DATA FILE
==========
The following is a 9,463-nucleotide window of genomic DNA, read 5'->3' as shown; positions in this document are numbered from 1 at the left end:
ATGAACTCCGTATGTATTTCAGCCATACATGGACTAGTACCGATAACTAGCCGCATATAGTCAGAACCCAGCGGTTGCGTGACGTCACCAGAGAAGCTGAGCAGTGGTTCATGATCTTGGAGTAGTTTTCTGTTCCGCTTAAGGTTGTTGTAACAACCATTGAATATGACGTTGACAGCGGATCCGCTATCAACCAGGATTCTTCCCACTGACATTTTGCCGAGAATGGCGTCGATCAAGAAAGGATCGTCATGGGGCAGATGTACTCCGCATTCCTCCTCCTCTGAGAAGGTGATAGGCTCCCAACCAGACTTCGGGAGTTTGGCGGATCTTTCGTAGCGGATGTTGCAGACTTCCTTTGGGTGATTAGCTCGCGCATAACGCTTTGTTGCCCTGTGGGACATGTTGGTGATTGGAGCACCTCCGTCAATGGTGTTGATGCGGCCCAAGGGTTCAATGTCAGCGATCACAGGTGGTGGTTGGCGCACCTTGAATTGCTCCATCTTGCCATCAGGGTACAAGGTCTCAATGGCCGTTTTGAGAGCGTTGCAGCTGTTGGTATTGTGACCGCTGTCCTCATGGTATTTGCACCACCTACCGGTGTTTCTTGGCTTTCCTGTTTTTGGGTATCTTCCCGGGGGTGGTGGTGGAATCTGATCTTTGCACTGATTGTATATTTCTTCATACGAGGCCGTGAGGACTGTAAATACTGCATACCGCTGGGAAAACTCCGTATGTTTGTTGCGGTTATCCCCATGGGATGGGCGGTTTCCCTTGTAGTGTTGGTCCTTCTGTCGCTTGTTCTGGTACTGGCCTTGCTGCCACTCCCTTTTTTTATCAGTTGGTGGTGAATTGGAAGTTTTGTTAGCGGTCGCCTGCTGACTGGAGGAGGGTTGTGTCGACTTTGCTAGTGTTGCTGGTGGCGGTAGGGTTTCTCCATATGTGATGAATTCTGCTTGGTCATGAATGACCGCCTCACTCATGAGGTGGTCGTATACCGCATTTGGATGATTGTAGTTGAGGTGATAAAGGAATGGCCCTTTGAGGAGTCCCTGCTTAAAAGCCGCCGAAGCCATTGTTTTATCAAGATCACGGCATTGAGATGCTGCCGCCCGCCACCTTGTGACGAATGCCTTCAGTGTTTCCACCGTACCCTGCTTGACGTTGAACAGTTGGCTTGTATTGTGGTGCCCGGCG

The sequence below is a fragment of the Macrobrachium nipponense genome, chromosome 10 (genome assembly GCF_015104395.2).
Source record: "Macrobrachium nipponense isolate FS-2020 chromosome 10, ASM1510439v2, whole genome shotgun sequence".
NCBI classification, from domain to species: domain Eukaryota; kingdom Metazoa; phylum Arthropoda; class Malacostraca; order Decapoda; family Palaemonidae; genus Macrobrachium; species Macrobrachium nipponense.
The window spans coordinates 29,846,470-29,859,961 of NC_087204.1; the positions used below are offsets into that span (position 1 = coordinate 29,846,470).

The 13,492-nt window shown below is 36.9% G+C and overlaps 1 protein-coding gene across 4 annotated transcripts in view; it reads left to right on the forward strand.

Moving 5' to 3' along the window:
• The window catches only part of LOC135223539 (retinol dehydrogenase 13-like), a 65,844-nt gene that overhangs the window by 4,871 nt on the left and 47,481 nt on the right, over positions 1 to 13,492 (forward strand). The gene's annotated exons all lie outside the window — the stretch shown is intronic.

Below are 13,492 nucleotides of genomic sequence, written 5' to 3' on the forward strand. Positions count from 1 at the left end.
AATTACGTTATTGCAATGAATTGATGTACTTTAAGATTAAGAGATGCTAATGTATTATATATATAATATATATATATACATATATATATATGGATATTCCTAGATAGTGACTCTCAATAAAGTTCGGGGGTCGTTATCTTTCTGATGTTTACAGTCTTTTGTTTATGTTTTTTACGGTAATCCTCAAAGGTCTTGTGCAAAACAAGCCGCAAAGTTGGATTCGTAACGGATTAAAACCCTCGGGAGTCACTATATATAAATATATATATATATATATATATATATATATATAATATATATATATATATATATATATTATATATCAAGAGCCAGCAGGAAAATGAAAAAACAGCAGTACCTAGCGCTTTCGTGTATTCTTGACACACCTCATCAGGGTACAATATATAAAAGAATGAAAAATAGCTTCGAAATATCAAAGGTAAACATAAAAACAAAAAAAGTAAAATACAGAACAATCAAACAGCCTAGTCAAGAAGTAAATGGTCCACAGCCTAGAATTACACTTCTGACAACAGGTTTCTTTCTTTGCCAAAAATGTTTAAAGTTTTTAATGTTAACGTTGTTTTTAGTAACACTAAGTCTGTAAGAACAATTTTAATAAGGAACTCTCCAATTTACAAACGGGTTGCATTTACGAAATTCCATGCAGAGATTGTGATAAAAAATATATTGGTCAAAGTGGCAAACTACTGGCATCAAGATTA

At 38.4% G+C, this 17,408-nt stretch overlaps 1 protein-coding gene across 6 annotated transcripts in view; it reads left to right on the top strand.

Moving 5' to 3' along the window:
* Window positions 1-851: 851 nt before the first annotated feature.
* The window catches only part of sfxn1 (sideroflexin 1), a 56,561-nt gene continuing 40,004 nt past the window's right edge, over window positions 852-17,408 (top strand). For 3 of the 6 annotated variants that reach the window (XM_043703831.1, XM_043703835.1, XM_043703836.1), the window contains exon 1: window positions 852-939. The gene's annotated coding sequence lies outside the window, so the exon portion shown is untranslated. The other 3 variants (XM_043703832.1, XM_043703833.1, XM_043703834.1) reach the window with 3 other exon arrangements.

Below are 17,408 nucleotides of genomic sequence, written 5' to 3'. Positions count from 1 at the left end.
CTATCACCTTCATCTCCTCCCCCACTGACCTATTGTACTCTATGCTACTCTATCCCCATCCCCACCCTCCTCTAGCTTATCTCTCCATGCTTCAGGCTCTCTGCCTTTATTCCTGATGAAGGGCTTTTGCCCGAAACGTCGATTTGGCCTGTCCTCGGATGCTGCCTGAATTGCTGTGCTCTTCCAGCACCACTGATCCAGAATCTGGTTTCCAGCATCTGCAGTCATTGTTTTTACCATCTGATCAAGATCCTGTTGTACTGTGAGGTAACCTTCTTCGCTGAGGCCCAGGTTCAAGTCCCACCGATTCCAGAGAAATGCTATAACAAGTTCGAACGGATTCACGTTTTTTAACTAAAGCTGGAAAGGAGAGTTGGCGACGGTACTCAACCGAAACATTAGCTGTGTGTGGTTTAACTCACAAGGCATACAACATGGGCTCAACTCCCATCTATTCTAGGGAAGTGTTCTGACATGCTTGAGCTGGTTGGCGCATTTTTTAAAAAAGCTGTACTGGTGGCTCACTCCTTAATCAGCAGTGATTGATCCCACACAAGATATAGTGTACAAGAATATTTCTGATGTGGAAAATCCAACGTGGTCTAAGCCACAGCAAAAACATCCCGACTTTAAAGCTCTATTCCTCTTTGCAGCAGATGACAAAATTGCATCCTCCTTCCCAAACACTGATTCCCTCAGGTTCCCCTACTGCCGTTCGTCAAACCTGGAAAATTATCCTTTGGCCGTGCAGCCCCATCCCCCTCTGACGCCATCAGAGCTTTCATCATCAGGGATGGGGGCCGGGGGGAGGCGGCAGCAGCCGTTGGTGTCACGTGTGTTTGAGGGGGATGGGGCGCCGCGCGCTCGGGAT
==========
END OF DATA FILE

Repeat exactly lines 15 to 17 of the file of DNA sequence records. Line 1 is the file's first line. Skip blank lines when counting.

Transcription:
* The window catches only part of sfxn1 (sideroflexin 1), a 56,561-nt gene continuing 40,004 nt past the window's right edge, over window positions 852-17,408 (top strand). For 3 of the 6 annotated variants that reach the window (XM_043703831.1, XM_043703835.1, XM_043703836.1), the window contains exon 1: window positions 852-939. The gene's annotated coding sequence lies outside the window, so the exon portion shown is untranslated. The other 3 variants (XM_043703832.1, XM_043703833.1, XM_043703834.1) reach the window with 3 other exon arrangements.

Below are 17,408 nucleotides of genomic sequence, written 5' to 3'. Positions count from 1 at the left end.
CTATCACCTTCATCTCCTCCCCCACTGACCTATTGTACTCTATGCTACTCTATCCCCATCCCCACCCTCCTCTAGCTTATCTCTCCATGCTTCAGGCTCTCTGCCTTTATTCCTGATGAAGGGCTTTTGCCCGAAACGTCGATTTGGCCTGTCCTCGGATGCTGCCTGAATTGCTGTGCTCTTCCAGCACCACTGATCCAGAATCTGGTTTCCAGCATCTGCAGTCATTGTTTTTACCATCTGATCAAGATCCTGTTGTACTGTGAGGTAACCTTCTTCGCTGAGGCCCAGGTTCAAGTCCCACCGATTCCAGAGAAATGCTATAACAAGTTCGAACGGATTCACGTTTTTTAACTAAAGCTGGAAAGGAGAGTTGGCGACGGTACTCAACCGAAACATTAGCTGTGTGTGGTTTAACTCACAAGGCATACAACATGGGCTCAACTCCCATCTATTCTAGGGAAGTGTTCTGACATGCTTGAGCTGGTTGGCGCATTTTTTAAAAAAGCTGTACTGGTGGCTCACTCCTTAATCAGCAGTGATTGATCCCACACAAGATATAGTGTACAAGAATATTTCTGATGTGGAAAATCCAACGTGGTCTAAGCCACAGCAAAAACATCCCGACTTTAAAGCTCTATTCCTCTTTGCAGCAGATGACAAAATTGCATCCTCCTTCCCAAACACTGATTCCCTCAGGTTCCCCTACTGCCGTTCGTCAAACCTGGAAAATTATCCTTTGGCCGTGCAGCCCCATCCCCCTCTGACGCCATCAGAGCTTTCATCATCAGGGATGGGGGCCGGGGGGAGGCGGCAGCAGCCGTTGGTGTCACGTGTGTTTGAGGGGGATGGGGCGCCGCGCGCTCGGGAT